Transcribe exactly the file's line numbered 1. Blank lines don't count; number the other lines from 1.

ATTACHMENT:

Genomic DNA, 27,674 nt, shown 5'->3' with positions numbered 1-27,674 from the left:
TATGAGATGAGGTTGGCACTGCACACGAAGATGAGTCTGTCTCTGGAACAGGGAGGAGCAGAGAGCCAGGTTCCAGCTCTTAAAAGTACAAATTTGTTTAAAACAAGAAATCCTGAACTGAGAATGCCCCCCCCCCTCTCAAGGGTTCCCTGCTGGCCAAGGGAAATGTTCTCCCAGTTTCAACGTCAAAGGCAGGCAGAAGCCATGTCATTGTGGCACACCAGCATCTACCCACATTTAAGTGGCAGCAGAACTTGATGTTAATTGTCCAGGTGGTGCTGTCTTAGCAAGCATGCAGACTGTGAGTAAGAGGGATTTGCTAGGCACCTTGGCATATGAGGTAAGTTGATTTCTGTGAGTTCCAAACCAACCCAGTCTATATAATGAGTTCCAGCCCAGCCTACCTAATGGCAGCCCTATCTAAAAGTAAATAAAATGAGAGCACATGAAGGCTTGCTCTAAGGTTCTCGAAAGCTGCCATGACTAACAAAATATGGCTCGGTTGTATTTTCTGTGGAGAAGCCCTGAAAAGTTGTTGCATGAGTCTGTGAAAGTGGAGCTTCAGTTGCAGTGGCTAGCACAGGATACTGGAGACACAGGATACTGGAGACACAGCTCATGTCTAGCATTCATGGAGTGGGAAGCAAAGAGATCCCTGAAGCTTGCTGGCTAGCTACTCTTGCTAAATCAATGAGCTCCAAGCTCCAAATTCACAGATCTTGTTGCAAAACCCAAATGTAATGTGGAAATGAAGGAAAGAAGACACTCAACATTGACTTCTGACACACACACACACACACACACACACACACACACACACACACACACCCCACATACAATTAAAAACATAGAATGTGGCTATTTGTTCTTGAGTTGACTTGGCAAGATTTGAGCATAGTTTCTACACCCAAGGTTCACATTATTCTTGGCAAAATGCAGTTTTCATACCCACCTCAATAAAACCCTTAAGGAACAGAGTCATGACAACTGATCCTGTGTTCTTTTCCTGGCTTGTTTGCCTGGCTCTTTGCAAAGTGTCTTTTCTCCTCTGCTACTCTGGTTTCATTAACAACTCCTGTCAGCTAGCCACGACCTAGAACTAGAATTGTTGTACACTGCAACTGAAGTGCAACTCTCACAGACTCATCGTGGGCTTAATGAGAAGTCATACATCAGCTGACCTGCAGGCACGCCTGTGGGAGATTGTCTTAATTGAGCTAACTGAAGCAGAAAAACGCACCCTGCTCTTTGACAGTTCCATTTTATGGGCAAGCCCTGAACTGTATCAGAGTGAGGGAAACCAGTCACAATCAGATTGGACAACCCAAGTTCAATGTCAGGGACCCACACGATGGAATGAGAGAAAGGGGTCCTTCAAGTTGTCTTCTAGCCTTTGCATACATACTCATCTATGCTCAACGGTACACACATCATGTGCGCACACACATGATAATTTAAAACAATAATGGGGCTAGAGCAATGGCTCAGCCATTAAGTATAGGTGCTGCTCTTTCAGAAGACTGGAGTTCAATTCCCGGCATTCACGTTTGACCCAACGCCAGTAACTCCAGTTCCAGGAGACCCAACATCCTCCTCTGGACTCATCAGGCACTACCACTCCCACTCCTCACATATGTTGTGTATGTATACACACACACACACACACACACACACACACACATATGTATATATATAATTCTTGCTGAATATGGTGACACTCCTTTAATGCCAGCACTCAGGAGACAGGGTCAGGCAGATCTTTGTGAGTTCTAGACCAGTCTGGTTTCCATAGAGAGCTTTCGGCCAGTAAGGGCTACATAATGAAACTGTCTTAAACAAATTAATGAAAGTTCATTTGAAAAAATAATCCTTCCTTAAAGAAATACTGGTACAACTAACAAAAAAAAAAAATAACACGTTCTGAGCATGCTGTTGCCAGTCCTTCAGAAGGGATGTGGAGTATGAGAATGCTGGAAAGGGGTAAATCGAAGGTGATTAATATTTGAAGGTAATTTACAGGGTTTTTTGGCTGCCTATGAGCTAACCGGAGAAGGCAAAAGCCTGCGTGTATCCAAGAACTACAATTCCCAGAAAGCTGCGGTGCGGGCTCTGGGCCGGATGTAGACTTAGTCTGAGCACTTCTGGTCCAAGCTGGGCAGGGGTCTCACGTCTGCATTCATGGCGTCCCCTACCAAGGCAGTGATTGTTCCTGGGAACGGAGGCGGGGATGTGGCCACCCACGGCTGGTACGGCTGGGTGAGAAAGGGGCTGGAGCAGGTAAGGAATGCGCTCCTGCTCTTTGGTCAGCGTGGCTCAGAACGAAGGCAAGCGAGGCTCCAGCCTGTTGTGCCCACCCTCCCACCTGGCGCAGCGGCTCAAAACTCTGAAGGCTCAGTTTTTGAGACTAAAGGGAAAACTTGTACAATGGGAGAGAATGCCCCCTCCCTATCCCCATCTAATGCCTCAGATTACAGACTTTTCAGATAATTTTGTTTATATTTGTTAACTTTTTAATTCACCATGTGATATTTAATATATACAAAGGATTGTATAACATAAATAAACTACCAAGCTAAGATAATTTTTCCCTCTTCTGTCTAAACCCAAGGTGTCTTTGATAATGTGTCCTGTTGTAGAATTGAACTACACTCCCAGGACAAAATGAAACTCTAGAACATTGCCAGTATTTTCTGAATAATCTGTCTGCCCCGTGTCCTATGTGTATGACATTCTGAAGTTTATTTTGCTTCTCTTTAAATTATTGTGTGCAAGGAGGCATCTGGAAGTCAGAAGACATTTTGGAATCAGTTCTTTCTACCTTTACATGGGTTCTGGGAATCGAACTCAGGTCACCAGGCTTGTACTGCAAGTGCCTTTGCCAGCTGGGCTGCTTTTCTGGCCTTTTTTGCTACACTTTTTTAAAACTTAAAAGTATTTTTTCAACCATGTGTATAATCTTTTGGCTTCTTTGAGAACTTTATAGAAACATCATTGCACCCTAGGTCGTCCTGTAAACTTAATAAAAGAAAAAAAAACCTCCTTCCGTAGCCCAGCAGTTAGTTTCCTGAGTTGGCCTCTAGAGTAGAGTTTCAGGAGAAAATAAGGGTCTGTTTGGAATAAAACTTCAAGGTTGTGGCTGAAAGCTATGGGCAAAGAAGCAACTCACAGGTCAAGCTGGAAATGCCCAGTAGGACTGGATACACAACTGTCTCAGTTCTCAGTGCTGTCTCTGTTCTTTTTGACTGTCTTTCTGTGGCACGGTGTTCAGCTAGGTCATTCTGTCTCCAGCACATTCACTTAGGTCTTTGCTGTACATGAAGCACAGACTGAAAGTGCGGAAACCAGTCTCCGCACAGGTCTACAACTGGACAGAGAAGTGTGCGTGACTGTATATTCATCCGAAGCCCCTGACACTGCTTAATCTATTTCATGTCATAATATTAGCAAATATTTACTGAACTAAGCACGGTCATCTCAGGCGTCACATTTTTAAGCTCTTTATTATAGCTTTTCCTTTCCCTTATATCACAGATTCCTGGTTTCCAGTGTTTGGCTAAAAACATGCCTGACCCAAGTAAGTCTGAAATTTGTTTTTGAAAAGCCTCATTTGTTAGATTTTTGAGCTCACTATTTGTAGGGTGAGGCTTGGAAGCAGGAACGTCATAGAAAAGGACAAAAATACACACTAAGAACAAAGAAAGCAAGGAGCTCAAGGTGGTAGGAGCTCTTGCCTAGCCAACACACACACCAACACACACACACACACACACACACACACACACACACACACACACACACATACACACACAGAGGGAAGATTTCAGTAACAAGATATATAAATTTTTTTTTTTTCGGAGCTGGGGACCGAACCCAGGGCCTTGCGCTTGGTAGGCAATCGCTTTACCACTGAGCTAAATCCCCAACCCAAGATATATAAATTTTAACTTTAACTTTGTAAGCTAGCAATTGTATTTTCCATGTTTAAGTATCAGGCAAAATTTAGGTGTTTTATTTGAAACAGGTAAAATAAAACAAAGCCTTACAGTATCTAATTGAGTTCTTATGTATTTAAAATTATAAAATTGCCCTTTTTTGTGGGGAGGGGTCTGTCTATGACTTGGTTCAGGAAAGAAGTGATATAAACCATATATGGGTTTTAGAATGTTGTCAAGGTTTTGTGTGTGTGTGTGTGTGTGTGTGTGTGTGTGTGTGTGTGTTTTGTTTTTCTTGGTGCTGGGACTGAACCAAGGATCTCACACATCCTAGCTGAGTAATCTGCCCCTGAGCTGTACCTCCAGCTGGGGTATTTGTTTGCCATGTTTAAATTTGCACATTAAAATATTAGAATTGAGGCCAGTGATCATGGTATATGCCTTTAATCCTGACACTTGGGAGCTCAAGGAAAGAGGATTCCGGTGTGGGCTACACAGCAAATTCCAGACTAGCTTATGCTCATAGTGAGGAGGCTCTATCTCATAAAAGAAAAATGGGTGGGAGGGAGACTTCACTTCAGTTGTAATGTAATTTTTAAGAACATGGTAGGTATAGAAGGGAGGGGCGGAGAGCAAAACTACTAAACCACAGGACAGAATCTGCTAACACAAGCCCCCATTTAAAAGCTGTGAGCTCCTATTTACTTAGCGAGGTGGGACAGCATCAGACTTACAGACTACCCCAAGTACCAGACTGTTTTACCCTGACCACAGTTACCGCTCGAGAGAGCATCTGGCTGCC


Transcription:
Genomic DNA, 27,674 nt, shown 5'->3' with positions numbered 1-27,674 from the left: